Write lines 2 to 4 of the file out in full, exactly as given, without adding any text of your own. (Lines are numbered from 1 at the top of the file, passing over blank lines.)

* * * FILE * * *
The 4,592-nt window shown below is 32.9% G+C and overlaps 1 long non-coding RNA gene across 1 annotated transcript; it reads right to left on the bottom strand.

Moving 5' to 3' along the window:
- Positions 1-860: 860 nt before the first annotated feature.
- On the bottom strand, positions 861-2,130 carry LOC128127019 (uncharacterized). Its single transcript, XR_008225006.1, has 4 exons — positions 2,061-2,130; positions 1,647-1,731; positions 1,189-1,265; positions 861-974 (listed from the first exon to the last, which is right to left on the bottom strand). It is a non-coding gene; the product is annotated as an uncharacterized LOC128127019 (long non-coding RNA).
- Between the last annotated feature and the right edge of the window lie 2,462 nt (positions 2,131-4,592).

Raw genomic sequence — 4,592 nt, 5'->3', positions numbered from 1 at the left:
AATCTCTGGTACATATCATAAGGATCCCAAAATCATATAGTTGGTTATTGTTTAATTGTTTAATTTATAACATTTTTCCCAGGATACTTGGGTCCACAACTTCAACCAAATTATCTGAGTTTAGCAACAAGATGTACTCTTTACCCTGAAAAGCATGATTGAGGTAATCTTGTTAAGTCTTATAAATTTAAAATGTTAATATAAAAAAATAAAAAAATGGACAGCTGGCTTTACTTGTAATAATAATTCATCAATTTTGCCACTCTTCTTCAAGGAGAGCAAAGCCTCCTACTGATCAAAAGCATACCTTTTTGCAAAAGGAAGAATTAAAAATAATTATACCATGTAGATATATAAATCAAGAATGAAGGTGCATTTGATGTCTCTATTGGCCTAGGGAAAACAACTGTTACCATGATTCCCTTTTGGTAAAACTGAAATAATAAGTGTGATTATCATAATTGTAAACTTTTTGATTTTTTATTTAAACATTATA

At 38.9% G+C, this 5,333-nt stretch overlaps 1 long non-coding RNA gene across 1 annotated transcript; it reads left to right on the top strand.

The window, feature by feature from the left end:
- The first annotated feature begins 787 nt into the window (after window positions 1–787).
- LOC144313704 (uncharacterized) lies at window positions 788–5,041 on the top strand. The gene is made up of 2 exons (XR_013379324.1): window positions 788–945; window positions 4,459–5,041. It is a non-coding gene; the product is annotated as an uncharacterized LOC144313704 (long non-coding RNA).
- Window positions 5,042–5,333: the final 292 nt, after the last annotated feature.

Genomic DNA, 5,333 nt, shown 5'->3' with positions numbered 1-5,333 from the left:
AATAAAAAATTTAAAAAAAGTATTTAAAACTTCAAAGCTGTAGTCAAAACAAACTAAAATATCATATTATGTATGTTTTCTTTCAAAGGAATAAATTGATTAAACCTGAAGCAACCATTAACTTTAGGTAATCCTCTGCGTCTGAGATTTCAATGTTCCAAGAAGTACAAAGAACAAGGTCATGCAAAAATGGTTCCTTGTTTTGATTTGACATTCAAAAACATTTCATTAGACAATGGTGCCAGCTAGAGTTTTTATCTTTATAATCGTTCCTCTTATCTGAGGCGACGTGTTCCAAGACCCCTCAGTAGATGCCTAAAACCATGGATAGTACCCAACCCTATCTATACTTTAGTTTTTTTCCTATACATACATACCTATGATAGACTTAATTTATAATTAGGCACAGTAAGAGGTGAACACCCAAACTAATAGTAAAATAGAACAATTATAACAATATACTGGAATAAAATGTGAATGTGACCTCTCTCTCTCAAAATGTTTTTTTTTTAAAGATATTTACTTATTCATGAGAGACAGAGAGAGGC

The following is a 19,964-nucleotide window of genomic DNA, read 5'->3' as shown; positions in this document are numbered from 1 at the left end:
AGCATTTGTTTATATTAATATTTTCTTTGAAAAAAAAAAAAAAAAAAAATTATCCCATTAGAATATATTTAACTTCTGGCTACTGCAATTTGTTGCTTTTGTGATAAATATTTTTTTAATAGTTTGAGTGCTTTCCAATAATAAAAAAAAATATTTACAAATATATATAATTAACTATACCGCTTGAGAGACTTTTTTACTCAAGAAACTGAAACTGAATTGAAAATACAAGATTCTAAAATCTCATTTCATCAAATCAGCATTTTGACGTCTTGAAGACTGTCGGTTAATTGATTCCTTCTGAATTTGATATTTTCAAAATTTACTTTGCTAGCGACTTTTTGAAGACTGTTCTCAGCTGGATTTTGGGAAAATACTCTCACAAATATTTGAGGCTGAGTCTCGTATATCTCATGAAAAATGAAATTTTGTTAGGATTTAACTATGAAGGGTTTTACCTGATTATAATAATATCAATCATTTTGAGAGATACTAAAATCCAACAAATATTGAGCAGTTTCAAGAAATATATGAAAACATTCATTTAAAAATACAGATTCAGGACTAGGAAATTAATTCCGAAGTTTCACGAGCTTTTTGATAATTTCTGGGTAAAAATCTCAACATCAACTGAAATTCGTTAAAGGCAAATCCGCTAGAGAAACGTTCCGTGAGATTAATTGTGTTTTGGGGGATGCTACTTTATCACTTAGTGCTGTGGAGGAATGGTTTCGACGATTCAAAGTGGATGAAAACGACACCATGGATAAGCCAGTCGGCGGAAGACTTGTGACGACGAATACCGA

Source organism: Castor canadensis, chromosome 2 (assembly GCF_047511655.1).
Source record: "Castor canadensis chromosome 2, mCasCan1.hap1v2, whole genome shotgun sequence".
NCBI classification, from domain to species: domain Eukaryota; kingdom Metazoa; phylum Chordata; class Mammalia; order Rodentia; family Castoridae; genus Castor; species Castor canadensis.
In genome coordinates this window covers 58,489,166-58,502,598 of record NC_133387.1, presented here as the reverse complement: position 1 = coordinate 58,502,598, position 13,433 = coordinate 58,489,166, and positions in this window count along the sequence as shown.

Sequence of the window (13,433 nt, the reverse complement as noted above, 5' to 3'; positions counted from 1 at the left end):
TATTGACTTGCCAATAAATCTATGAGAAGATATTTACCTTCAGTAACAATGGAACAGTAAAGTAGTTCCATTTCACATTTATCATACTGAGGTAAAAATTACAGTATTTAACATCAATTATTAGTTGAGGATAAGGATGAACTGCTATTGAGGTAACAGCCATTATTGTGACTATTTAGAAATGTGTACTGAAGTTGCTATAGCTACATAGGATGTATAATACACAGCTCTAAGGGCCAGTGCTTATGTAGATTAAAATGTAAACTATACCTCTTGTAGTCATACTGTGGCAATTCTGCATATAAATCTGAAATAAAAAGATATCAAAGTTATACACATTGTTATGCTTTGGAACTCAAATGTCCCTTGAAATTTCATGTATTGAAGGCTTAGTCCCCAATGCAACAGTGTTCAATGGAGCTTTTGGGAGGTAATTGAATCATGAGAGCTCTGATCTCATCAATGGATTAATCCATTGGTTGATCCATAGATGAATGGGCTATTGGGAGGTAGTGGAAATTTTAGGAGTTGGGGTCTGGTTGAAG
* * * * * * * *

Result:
Moving 5' to 3' along the window:
- Positions 1-860: 860 nt before the first annotated feature.
- On the bottom strand, positions 861-2,130 carry LOC128127019 (uncharacterized). Its single transcript, XR_008225006.1, has 4 exons — positions 2,061-2,130; positions 1,647-1,731; positions 1,189-1,265; positions 861-974 (listed from the first exon to the last, which is right to left on the bottom strand). It is a non-coding gene; the product is annotated as an uncharacterized LOC128127019 (long non-coding RNA).